There have been differences in the way that women and men perceive and respond to failure in competitive environments. How do teenagers, specifically 15-year-olds, across the world conceptualize fear of failure? Can fear of failure identify gender differences in educational and career choices? In an effort to answer these questions, Borgonovi & Han (2021) conducted a study with 517,047 15-year-old students from 59 countries, who took part in the 2018 Programme for International Student Assessment (PISA).


Through analysis, Borgonovi & Han (2021) found that female students reported higher fear of failure than male students in 56 out of the 59 countries. There were big gender gaps in schools composed of high-achieving students. Female students attending schools with higher overall performance reported higher fear of failure because high-achieving female students were more susceptible to high fear of failure. For example, female students with high reading performance scores tended to be more anxious about failing than high-achieving male students because females in general valued education more than males. On the other hand, male students reported lower fear of failure when they were in the presence of high-achieving peers.


Though women generally reported greater fear of failure than men, gender gaps varied by culture. Societies with high gender inequality had a small gender gap because both females and males reported high fear of failure. However, in egalitarian societies with economic advances, there were great gender gaps because women in these environments reported significantly higher fear of failure than their male counterparts.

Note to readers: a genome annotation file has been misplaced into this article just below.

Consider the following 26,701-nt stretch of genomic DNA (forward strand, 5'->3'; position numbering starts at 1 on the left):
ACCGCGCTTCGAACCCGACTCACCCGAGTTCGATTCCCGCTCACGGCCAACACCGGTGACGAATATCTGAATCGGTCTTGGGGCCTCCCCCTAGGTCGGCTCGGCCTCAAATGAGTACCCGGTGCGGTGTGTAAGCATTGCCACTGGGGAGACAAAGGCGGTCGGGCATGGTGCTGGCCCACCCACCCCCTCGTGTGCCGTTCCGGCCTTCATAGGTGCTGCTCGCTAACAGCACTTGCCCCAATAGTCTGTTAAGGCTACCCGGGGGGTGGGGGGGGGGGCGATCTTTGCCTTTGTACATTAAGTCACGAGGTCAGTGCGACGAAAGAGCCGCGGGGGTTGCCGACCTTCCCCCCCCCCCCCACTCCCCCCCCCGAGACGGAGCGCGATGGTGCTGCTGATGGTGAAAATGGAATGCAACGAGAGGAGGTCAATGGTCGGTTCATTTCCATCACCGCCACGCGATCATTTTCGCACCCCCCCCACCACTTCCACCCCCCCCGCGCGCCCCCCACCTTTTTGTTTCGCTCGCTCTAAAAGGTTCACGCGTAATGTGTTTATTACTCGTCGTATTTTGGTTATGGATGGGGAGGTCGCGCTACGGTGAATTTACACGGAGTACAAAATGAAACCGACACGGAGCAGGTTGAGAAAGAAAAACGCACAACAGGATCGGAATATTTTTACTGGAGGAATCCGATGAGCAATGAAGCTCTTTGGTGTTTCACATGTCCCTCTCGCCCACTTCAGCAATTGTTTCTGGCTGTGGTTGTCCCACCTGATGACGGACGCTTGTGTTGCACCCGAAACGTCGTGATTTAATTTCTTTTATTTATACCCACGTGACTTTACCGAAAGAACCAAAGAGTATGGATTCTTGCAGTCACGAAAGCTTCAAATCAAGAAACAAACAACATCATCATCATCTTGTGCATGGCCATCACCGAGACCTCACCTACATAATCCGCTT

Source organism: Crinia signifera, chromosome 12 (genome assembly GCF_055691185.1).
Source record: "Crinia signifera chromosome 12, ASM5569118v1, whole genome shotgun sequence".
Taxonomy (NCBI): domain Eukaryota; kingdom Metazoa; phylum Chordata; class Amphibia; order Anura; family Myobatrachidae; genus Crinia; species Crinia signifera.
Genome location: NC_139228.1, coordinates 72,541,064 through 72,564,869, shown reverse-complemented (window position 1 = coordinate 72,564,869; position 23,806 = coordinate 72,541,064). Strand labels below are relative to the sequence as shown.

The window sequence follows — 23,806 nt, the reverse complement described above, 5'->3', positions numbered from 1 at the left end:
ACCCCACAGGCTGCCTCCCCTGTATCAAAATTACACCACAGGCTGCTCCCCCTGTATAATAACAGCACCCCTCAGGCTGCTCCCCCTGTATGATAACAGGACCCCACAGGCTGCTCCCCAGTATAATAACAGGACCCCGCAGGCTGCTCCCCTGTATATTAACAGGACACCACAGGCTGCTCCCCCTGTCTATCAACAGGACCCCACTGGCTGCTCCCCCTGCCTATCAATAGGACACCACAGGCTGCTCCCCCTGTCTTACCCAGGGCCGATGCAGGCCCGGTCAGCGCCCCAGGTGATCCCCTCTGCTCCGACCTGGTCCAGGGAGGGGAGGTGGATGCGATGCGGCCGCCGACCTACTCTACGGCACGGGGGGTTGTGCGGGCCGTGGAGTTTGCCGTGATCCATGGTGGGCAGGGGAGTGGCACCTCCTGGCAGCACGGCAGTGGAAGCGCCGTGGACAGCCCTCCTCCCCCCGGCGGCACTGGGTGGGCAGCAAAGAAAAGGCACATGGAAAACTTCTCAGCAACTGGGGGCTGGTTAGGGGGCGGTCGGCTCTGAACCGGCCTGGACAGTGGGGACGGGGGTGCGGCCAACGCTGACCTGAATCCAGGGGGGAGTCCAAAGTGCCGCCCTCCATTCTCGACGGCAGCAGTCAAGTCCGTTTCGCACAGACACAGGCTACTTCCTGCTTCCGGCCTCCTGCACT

In summary, fear of failure was most prevalent in high-achieving female students attending schools with high-achieving peers in more gender-equal societies. Borgonovi & Han (2021) deduced possible causes of this result. Women fear failing because they feel pressured to debunk gender stereotypes and fulfill the standards of being successful women. Additionally, because of society’s emphasis on success, women find it shameful when they do not live up to the ideal of female empowerment. Consequently, it is possible that women avoid educational and career paths that involve failure. However, male students perceive failure as a possible outcome and do not feel ashamed of failing. Societal norms seem to shape gender differences in fear of failure.


The findings of Borgonovi & Han (2021) inform EPIC’s research on failure. They provide insight into the cultural differences that students may allude to when sharing their failure stories. They also allow us to determine how academic performance may affect students' perceptions and conceptualizations of failure.


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Borgonovi, F., & Han, S. W. (2021). Gender disparities in fear of failure among 15-year-old students: The role of gender inequality, the organization of schooling and economic conditions. Journal of Adolescence, 86(1), 28-39.